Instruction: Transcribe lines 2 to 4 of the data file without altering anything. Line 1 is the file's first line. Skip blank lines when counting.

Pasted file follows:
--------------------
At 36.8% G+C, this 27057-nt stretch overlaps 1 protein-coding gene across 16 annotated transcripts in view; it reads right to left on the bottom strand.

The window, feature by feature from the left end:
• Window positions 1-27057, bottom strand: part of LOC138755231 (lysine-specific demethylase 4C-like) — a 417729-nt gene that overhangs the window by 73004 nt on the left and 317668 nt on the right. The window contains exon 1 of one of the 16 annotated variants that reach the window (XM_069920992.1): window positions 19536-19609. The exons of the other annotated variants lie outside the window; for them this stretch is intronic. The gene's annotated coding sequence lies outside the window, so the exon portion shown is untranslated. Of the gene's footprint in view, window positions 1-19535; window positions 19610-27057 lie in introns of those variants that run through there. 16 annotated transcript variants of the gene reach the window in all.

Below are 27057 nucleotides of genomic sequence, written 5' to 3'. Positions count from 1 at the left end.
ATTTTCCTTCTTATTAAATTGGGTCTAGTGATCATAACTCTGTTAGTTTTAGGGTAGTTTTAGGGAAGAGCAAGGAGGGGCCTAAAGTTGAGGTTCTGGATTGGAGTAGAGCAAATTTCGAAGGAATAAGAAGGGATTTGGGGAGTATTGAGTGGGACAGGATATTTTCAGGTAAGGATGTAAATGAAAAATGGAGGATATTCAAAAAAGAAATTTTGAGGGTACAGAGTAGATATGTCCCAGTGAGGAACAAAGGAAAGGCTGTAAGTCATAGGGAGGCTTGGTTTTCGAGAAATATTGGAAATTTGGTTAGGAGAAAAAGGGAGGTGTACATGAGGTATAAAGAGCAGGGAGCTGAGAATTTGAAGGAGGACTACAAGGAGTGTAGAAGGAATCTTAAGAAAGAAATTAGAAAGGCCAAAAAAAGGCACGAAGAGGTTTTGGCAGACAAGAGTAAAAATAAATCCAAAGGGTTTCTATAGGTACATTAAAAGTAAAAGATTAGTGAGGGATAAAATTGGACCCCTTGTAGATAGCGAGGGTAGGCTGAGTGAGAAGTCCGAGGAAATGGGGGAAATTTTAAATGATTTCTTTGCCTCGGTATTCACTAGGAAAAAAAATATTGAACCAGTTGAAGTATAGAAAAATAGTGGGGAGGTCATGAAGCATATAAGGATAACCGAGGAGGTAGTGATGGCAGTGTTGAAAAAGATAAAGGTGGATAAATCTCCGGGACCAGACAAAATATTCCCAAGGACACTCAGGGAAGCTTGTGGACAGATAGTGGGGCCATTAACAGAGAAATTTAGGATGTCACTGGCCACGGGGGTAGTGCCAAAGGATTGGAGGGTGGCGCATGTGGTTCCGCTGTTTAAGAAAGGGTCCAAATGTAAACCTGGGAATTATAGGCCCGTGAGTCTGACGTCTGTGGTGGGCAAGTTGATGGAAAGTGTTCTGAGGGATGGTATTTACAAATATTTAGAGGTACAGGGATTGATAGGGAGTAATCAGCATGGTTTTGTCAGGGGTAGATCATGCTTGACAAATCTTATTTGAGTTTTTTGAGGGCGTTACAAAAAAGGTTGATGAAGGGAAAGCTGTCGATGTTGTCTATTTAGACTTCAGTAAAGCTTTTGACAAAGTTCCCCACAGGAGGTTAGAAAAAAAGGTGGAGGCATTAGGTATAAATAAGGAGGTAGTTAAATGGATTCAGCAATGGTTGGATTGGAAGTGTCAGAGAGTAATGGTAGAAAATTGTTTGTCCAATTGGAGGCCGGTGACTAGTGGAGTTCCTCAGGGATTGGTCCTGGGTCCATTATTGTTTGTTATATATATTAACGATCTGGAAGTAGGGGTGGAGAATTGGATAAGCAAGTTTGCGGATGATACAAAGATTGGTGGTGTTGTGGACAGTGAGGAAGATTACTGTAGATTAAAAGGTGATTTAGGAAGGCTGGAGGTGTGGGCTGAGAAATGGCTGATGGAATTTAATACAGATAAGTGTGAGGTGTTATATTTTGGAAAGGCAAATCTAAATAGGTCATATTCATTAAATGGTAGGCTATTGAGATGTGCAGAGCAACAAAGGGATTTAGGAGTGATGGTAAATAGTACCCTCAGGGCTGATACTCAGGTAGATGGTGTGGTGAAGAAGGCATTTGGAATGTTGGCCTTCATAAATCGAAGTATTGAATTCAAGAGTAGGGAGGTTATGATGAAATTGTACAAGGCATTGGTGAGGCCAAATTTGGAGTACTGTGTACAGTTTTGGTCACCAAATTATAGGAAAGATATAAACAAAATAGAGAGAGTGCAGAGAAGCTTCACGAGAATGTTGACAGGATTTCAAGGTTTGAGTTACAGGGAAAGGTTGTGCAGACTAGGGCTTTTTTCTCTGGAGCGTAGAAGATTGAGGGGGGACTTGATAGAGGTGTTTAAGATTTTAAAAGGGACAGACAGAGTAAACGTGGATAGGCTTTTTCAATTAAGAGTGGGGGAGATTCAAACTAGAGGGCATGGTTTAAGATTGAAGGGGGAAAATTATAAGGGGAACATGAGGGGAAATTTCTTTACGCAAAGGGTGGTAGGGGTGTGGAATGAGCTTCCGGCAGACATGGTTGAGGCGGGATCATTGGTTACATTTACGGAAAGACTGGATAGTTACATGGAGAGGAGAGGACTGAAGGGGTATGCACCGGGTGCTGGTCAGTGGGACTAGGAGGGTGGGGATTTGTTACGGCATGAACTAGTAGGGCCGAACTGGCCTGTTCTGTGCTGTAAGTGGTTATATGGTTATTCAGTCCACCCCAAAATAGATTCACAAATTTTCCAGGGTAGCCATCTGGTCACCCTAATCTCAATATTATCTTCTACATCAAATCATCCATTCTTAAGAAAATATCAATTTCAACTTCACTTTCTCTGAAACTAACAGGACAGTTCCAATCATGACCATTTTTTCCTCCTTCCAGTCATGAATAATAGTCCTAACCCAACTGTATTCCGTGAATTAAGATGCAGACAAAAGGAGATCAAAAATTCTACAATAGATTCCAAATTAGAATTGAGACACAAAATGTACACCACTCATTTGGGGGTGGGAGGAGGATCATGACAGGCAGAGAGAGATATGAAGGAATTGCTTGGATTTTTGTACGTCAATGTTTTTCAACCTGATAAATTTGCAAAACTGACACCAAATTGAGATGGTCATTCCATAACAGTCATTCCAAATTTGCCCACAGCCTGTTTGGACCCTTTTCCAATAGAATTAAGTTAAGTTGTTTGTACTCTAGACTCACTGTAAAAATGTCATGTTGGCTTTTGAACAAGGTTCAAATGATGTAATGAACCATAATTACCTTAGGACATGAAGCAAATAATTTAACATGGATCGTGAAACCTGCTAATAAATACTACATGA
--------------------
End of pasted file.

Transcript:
The window, feature by feature from the left end:
• Window positions 1-27057, bottom strand: part of LOC138755231 (lysine-specific demethylase 4C-like) — a 417729-nt gene that overhangs the window by 73004 nt on the left and 317668 nt on the right. The window contains exon 1 of one of the 16 annotated variants that reach the window (XM_069920992.1): window positions 19536-19609. The exons of the other annotated variants lie outside the window; for them this stretch is intronic. The gene's annotated coding sequence lies outside the window, so the exon portion shown is untranslated. Of the gene's footprint in view, window positions 1-19535; window positions 19610-27057 lie in introns of those variants that run through there. 16 annotated transcript variants of the gene reach the window in all.

Below are 27057 nucleotides of genomic sequence, written 5' to 3'. Positions count from 1 at the left end.